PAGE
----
Ms Ginther’s work is part of a mounting case that economics has an insidious bias against women.”
“Because people research things based on their experiences, greater representation of women in the field would change it in a number of ways. For one thing, it would take gender more seriously. Men have not proved particularly interested in understanding gender disparity; almost all of the research on gender discrimination within economics is done by women.”
I would say, in general, women in economics tend to choose what is perceived to be weaker and less commercial economic subjects. The female consumer is huge! Take a look at Iris Bohnet’s What Works – Gender Equality by Design!
2nd Economist article (Jan 2015): Sex differences in academia – University challenge – Women are scarce in some, but not all, academic disciplines. New work suggests the cause may be a special kind of prejudice—one that also applies to black people
“IT IS a long time since the groves of academe were paced only by men, but even now some of them are more populated by women than others are. Why, is a mystery. Though the phenomenon is most discussed in scientific and technological disciplines (new PhDs in maths and physics are earned mostly by men, while—in America at least—half of those in molecular biology and neuroscience are awarded to women), it is equally true in the social sciences and humanities, where art history and psychology are dominated by women, and economics and philosophy by men.
“Various explanations have been advanced, beyond differential prejudice in different fields. That the long hours required for laboratory work are unconducive to child-rearing is one. A second is that those subjects in which women are rarest require habits of systematic thought found (it is claimed by some) more often in men. A third is that, though men and women have the same relevant abilities on average, the statistical distribution of these may be wider in men than women. Since academics are people who have these abilities most abundantly, the tail of male geniuses in the bell curve would, if this were true (the evidence is equivocal) be longer than that of female ones.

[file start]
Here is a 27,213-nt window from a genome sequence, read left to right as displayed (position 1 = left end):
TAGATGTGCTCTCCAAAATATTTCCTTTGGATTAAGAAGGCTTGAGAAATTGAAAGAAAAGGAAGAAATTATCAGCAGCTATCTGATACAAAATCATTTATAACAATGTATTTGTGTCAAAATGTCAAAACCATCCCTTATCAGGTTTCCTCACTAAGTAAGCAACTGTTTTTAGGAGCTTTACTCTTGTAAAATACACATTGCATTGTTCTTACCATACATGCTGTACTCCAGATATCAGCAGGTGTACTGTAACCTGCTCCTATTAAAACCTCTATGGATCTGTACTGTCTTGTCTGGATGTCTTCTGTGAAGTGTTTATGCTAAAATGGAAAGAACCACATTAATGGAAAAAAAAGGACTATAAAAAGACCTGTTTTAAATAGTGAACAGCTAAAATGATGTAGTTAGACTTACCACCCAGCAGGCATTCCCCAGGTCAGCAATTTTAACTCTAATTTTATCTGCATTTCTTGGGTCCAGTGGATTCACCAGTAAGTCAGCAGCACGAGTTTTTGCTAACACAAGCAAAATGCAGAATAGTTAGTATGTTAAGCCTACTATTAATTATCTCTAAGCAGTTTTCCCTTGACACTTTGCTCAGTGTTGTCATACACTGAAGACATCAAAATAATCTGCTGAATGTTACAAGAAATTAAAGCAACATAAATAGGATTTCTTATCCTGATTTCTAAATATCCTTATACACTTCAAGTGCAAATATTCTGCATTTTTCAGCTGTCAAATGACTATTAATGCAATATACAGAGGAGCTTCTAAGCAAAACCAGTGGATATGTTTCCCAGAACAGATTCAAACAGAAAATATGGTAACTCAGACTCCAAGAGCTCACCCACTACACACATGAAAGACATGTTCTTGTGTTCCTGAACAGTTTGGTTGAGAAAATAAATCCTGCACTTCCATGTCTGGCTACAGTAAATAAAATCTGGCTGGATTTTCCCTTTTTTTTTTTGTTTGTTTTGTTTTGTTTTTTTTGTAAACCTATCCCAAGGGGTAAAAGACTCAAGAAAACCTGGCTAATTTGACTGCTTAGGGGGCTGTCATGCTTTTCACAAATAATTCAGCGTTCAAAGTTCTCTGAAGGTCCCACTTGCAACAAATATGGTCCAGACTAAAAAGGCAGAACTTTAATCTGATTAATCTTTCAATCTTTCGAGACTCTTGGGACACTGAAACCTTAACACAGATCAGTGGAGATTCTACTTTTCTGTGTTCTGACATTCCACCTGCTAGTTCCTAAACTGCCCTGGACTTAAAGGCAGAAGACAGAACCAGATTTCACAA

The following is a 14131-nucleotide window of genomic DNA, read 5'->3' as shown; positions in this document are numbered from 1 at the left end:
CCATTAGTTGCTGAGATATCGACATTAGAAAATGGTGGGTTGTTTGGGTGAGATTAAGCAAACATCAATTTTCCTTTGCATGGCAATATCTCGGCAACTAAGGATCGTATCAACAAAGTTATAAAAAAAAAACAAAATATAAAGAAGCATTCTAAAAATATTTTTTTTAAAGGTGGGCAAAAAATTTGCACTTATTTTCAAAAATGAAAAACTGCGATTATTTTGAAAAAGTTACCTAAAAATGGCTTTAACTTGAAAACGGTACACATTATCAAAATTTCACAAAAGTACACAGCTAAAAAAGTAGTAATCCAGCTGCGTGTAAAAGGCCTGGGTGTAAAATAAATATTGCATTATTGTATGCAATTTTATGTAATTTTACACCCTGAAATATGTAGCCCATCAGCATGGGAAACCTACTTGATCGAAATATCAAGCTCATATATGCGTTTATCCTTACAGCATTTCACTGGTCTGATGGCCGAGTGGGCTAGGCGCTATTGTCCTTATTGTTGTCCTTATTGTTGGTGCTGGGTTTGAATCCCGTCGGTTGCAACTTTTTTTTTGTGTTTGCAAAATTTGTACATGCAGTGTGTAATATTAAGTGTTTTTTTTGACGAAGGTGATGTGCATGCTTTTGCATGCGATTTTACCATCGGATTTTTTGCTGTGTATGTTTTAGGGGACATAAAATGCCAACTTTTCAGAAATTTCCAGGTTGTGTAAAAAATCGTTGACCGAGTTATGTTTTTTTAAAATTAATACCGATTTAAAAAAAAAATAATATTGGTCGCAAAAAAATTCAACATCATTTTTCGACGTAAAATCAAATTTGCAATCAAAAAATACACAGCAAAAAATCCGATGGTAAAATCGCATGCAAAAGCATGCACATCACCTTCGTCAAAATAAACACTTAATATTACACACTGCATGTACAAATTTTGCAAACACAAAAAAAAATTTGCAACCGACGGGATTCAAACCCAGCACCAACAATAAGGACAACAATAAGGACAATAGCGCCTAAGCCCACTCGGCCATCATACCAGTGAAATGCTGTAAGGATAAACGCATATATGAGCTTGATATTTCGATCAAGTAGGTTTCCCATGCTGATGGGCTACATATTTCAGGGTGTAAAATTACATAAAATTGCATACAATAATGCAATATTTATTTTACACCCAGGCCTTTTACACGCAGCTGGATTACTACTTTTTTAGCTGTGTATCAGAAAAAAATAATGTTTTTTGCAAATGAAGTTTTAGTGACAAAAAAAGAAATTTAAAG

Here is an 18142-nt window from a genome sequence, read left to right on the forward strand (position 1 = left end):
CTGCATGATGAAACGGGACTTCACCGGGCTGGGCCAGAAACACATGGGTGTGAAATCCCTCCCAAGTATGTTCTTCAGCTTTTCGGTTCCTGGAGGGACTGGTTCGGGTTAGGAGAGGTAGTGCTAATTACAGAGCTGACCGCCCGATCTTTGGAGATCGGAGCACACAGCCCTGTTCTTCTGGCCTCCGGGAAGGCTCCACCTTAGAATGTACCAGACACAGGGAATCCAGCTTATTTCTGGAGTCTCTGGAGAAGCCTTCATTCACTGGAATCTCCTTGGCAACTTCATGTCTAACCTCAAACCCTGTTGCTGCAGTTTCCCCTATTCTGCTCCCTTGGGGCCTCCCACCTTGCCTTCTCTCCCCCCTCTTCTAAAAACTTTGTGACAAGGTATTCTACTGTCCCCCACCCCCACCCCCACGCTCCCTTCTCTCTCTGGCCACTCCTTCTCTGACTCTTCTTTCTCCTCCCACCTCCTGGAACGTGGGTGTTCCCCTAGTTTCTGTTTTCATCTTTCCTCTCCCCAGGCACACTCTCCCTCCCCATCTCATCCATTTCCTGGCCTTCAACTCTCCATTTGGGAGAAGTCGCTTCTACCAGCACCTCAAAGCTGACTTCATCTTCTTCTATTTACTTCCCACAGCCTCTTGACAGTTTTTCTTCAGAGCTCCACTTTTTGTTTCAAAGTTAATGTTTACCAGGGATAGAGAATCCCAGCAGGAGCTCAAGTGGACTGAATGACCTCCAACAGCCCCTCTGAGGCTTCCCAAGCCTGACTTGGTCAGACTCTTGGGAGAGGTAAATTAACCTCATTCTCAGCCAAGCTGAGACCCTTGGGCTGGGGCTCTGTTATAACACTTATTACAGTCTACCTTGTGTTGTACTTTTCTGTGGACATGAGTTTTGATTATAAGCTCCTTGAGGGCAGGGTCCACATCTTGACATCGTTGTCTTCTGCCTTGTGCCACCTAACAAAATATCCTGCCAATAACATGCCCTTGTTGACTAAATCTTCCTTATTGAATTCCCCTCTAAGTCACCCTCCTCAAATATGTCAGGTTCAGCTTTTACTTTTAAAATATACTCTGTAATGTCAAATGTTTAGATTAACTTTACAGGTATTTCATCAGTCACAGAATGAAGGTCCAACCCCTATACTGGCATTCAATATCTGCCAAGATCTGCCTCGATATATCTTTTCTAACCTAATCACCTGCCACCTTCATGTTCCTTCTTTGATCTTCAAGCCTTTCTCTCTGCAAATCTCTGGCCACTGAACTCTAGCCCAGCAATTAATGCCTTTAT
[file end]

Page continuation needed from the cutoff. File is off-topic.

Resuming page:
“Suggesting this latter possibility in 2005 helped cost Larry Summers, then president of Harvard, his job, for the subject is political dynamite. A paper just published in Science, though, suggests all these explanations are wrong. What is happening, its authors say, really is just a species of prejudice. Moreover, it is a prejudice which, they think, also explains why some ethnic minorities, black people in particular, are under-represented in a similar way.
“The paper’s authors, led by Sarah-Jane Leslie of Princeton university and Andrei Cimpian of the University of Illinois at Urbana-Champaign, hypothesise that the crucial variable is something they call field-specific ability (basically, innate talent)—or, rather, a belief in this quality by those already entrenched in a discipline. They have found that the more existing professors think some special talent, beyond intelligence and hard work, is required to do their subject well, the lower will be the percentage of PhD students in that subject who are women.”
Time to rid ourselves of prejudices!
On a separate note, an interesting statistic:
Gender pay gap in the UK (by region). In Northern Ireland, women earn more on average. This is attributed to more civil servant jobs.